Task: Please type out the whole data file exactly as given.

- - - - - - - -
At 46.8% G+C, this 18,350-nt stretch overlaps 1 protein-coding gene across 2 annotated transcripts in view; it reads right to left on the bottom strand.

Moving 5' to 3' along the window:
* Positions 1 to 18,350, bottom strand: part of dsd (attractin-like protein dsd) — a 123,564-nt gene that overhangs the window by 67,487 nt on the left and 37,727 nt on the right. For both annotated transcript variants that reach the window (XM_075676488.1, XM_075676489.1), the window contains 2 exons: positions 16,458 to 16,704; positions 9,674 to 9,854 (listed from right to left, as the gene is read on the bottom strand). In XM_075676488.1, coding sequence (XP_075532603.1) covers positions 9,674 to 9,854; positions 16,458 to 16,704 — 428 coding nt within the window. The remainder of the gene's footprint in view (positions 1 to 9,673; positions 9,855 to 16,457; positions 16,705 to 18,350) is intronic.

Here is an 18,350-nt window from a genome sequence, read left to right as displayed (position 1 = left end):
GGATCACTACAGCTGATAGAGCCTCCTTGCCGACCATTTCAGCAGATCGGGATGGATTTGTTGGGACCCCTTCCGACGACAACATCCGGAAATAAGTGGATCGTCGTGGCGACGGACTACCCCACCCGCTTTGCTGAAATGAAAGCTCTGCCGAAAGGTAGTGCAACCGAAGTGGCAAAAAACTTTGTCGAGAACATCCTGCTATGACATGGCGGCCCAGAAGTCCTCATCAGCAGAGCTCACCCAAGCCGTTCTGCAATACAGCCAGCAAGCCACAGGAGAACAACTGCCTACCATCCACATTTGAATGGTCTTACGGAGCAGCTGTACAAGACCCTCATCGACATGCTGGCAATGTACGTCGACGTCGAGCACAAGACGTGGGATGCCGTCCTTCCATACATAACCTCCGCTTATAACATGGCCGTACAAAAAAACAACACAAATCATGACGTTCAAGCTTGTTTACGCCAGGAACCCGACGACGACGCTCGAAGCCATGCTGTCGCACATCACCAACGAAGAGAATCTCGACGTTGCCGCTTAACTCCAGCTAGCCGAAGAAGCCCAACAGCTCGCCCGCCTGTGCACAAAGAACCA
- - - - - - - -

At 46.8% G+C, this 18,350-nt stretch overlaps 1 protein-coding gene across 2 annotated transcripts in view; it reads right to left on the bottom strand.

Moving 5' to 3' along the window:
* Positions 1 to 18,350, bottom strand: part of dsd (attractin-like protein dsd) — a 123,564-nt gene that overhangs the window by 67,487 nt on the left and 37,727 nt on the right. For both annotated transcript variants that reach the window (XM_075676488.1, XM_075676489.1), the window contains 2 exons: positions 16,458 to 16,704; positions 9,674 to 9,854 (listed from right to left, as the gene is read on the bottom strand). In XM_075676488.1, coding sequence (XP_075532603.1) covers positions 9,674 to 9,854; positions 16,458 to 16,704 — 428 coding nt within the window. The remainder of the gene's footprint in view (positions 1 to 9,673; positions 9,855 to 16,457; positions 16,705 to 18,350) is intronic.

Here is an 18,350-nt window from a genome sequence, read left to right as displayed (position 1 = left end):
GGATCACTACAGCTGATAGAGCCTCCTTGCCGACCATTTCAGCAGATCGGGATGGATTTGTTGGGACCCCTTCCGACGACAACATCCGGAAATAAGTGGATCGTCGTGGCGACGGACTACCCCACCCGCTTTGCTGAAATGAAAGCTCTGCCGAAAGGTAGTGCAACCGAAGTGGCAAAAAACTTTGTCGAGAACATCCTGCTATGACATGGCGGCCCAGAAGTCCTCATCAGCAGAGCTCACCCAAGCCGTTCTGCAATACAGCCAGCAAGCCACAGGAGAACAACTGCCTACCATCCACATTTGAATGGTCTTACGGAGCAGCTGTACAAGACCCTCATCGACATGCTGGCAATGTACGTCGACGTCGAGCACAAGACGTGGGATGCCGTCCTTCCATACATAACCTCCGCTTATAACATGGCCGTACAAAAAAACAACACAAATCATGACGTTCAAGCTTGTTTACGCCAGGAACCCGACGACGACGCTCGAAGCCATGCTGTCGCACATCACCAACGAAGAGAATCTCGACGTTGCCGCTTAACTCCAGCTAGCCGAAGAAGCCCAACAGCTCGCCCGCCTGTGCACAAAGAACCA